Congregational Polity for Baptists


The following is a summary of AH Strong’s argument for a congregational church polity and it comes from volume 3 of his text of Systematic Theology.

The volume may be downloaded here:
AH Strong, Systematic Theology, Volumes 1,2, and 3

 

Congregationalism

Cambridge Platform (About), 1648, 10th chapter — “So far as Christ is concerned, church government is a monarchy. So far as the brotherhood of the church is concerned, it resembles a democracy.”

Proof that the government of the church is Congregational.

  1. From the duty of the whole church to preserve unity in its action.
    • Romans 12:16 — “Be of the same mind one toward another”
    • 1 Corinthians 1:10 — “Now I beseech you…that ye all speak the same thing,
      and that there be no divisions among you; but that ye be perfected together in
      the same mind and in the same judgment”
    • 2 Corinthians 13:11 — “be of the same mind”
    • Ephesians 4:3 — “giving diligence to keep the unity of the Spirit in the
      bond of peace”
    • Philippians 1:27 — “that ye stand fast in one spirit, with one soul striving
      for the faith of the gospel”
    • 1 Peter 3:8 — “be ye all like minded.”
  2. From the responsibility of the whole church for maintaining pure doctrine and practice.
    • 1 Timothy 3:15 — “the church of the living God, the pillar and ground of the
      truth”
    • Jude 3 — “exhorting you to contend earnestly for the faith which was once
      for all delivered unto the saints”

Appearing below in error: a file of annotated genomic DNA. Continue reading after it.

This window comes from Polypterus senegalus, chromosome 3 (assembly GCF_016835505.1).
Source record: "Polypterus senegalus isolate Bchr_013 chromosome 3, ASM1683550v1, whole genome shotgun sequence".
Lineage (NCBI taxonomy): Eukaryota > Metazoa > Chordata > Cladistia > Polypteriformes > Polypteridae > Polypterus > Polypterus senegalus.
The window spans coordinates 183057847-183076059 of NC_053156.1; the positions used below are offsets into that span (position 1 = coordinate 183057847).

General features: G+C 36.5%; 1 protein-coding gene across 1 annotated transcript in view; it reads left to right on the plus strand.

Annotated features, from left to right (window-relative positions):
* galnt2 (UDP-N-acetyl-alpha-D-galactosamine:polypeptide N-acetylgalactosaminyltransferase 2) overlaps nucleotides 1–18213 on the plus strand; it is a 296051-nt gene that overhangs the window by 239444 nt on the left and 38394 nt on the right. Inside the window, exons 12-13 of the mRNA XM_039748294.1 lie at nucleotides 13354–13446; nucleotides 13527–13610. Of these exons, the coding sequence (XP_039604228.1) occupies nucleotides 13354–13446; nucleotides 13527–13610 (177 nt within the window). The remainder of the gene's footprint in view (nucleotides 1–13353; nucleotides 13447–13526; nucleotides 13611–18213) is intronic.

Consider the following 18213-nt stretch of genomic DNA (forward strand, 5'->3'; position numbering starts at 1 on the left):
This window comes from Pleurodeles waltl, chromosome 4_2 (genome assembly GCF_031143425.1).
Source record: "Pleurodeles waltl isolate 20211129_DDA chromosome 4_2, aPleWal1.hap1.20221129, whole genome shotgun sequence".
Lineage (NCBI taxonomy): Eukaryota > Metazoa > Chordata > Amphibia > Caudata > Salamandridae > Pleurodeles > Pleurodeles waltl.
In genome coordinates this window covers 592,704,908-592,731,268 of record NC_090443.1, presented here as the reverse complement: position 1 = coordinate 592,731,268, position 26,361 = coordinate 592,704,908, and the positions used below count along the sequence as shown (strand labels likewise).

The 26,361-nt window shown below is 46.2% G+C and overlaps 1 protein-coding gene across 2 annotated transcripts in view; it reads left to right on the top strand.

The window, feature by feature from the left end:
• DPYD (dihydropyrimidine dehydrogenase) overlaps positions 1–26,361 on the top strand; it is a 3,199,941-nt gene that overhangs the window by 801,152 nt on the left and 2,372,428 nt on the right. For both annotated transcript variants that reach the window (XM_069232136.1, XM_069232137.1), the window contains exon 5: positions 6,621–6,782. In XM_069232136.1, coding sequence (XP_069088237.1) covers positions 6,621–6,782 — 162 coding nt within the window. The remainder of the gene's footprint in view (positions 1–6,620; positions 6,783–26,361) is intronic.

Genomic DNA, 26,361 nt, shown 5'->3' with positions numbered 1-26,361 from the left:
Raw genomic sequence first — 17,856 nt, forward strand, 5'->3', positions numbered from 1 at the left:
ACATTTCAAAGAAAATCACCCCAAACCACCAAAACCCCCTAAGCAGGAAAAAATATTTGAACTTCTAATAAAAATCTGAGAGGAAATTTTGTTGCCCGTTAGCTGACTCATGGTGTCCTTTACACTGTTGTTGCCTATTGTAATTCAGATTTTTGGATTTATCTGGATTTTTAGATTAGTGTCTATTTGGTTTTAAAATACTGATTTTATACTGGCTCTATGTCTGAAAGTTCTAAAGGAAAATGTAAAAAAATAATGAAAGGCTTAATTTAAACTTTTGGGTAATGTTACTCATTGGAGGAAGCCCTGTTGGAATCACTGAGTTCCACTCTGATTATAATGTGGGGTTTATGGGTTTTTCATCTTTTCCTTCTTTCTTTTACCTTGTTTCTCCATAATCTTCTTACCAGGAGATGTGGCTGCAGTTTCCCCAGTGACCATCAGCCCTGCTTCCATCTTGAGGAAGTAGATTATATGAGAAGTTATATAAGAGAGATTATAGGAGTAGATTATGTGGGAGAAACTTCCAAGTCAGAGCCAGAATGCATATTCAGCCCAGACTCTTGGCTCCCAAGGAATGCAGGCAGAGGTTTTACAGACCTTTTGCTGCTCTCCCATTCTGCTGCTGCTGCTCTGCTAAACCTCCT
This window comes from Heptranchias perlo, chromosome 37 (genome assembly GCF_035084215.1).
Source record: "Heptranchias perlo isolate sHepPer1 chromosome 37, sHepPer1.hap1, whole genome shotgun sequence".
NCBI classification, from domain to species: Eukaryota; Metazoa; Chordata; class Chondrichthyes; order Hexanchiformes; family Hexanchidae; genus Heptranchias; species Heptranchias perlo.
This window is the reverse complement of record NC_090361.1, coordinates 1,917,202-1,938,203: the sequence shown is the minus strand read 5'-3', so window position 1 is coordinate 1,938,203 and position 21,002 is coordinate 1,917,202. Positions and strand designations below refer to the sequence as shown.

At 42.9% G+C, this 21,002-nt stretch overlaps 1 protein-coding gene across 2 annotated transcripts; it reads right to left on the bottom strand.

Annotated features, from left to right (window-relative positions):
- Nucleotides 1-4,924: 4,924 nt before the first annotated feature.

• Revelations 2 and 3 — exhortations to the seven churches of Asia to
      maintain pure doctrine and practice.
    • Ephesians 3:18 — “strong to apprehend with all saints what is the breadth
      and length and height and depth.”
      Note: In all these passages, pastoral charges are given, not by a so called
      bishop to his subordinates, but by an apostle to the whole church [viz
      Congregation] and to all its members.
  3. From the committing of the ordinances to the charge of the whole
    church 

    • Luke 24:33 — “And they rose up that very hour…found the eleven gathered
      together, and them that were with them
    • Matthew 28:19, 20 — “Go ye therefore, and make disciples of all the
      nations, baptizing them…teaching them”
    • Note: …these passages show that it was not to the eleven apostles alone that Jesus committed the ordinances.

    • 1 Corinthians 11:2 — “Now I praise you that ye remember me in all things, and hold fast the traditions, even as I delivered them to you” (cf. 23, 24)
    • Note: …here Paul commits the Lord’s Supper into the charge, not of the body of officials, but of the whole church. Baptism and the Lord’s Supper, therefore, are not to be administered at the discretion of the individual minister.

  4. From the election by the whole church of its own officers and
    delegates. In 

    • Acts 6:3, 5 — “Look ye out therefore, brethren, from among you seven men of good report… And the saying pleased the whole multitude: and they chose Stephen…and Philip, and Prochorus, and Nicanor, and Timon, and Parmenas, and Nicolaus” [as deacons]